Don’t get me wrong – there are definitely moments where Dark Souls 2 has you fighting multiple opponents at once, and unsurprisingly, the best of these moments are where the game shines brightest. There’s a great sequence in the Shrine of Amana where you’re attacked from range by a series of shrine maidens who throw spells at you, and closing the gap to engage each one brings you in range of the next. It turns an otherwise self-paced affair into more of a gauntlet, and it ends with the sudden attack by a pair of aggressive Lindelt clerics as you engage the last caster. It’s a fast-paced scenario that sharply contrasts the pacing of the rest of the game, and it’s exciting in a way that isolated shrine maidens just aren’t.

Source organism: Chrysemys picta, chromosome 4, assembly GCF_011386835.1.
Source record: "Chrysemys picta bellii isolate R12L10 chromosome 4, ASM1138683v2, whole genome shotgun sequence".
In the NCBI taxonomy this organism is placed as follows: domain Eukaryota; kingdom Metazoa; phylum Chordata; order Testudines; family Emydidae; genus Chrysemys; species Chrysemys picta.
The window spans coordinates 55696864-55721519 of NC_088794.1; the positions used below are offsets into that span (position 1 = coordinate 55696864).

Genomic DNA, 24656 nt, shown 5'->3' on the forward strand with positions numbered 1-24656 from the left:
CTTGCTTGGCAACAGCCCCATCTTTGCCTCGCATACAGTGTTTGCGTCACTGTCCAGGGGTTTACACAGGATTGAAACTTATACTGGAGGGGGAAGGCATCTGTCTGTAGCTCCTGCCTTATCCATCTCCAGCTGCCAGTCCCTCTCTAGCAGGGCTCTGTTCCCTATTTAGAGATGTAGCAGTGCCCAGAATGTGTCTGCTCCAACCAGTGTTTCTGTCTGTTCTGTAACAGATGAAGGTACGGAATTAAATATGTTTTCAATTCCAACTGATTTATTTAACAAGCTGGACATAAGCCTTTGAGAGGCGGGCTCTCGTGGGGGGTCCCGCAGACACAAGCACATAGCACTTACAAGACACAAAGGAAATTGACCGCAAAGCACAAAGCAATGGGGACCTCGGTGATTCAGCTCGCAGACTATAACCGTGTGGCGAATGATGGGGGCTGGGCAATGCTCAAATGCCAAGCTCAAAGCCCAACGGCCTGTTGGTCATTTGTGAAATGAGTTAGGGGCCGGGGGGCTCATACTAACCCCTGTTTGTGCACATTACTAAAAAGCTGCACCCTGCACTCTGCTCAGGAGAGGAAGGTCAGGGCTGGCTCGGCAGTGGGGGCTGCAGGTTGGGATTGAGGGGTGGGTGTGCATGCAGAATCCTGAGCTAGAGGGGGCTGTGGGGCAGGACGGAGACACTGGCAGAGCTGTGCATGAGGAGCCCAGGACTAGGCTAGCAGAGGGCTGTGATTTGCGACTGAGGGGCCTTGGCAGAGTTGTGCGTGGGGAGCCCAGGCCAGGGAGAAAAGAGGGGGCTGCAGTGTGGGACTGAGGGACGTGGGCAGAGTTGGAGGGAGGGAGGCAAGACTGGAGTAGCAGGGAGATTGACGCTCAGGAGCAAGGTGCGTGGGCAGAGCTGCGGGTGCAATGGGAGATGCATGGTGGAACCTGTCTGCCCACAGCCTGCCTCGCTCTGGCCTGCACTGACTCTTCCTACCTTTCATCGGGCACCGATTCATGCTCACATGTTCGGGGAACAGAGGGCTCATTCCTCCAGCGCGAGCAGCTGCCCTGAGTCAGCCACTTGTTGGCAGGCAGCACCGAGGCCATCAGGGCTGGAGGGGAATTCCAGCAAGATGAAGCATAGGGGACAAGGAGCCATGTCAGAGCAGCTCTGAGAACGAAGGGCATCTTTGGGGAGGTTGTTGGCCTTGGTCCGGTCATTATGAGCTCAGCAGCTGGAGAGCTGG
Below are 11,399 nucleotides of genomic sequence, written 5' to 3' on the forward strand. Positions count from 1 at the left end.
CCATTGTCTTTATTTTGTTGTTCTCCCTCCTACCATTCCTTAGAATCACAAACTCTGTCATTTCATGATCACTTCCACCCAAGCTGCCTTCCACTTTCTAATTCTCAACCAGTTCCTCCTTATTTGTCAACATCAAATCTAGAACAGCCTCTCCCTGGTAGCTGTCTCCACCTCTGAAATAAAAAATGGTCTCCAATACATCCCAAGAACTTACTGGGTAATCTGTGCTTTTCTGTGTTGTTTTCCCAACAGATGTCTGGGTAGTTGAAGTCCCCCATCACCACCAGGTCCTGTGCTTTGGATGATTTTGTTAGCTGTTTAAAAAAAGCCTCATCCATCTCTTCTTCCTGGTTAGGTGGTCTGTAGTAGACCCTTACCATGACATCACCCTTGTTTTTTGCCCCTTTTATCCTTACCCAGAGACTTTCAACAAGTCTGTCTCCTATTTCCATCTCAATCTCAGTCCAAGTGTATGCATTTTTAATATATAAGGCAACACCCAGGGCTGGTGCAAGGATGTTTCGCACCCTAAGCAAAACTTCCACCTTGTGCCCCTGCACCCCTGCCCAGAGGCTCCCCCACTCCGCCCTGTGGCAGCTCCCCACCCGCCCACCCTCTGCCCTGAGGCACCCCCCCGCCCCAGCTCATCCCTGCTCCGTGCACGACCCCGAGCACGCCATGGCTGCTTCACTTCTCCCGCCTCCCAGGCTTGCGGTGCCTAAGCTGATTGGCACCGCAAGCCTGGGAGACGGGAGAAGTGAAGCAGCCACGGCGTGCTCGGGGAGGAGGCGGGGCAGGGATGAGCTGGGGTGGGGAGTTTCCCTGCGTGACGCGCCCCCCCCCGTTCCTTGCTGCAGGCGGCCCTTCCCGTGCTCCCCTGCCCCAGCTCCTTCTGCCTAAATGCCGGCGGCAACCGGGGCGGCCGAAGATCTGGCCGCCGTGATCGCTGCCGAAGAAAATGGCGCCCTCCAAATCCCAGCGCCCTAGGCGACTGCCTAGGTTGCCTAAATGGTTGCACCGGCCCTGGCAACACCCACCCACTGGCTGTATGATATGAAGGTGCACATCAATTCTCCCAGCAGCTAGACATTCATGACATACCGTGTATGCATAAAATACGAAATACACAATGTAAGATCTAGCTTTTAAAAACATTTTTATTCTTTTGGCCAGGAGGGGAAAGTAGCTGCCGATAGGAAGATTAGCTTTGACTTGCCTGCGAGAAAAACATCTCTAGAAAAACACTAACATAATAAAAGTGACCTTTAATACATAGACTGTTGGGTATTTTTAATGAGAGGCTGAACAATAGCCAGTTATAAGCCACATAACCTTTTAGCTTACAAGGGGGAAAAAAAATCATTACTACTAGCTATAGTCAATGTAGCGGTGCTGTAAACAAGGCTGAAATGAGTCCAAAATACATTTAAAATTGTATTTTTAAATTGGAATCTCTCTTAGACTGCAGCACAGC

Another memorable section is the pit in the Undead Crypt. You drop into the center of a room filled with statues and bells. Each time one of the undead rings a bell (which they will try to do constantly), all of the statues spawn a Leydia Pyromancer, a dangerous melee/caster hybrid who threatens from any range. In a confined area littered with obstacles, the challenge lies in the tension of deciding which threats to deal with in what order. Do you keep the undead from ringing the bells as more of them continue to claw their way out of the ground? Do you kill the pyromancers themselves, which are clearly the most threatening thing on the board, knowing that they’re bound to be respawned by a bell? When is the best time to destroy each statue to cut off the source of the danger and get one step closer to victory? The three objectives are in conflict with each other, yet each is directly related to the others, and weighing your immediate priority is a unique and memorable challenge. And notice that here again, a complex and interesting scenario was built from just three components that the player already knew about.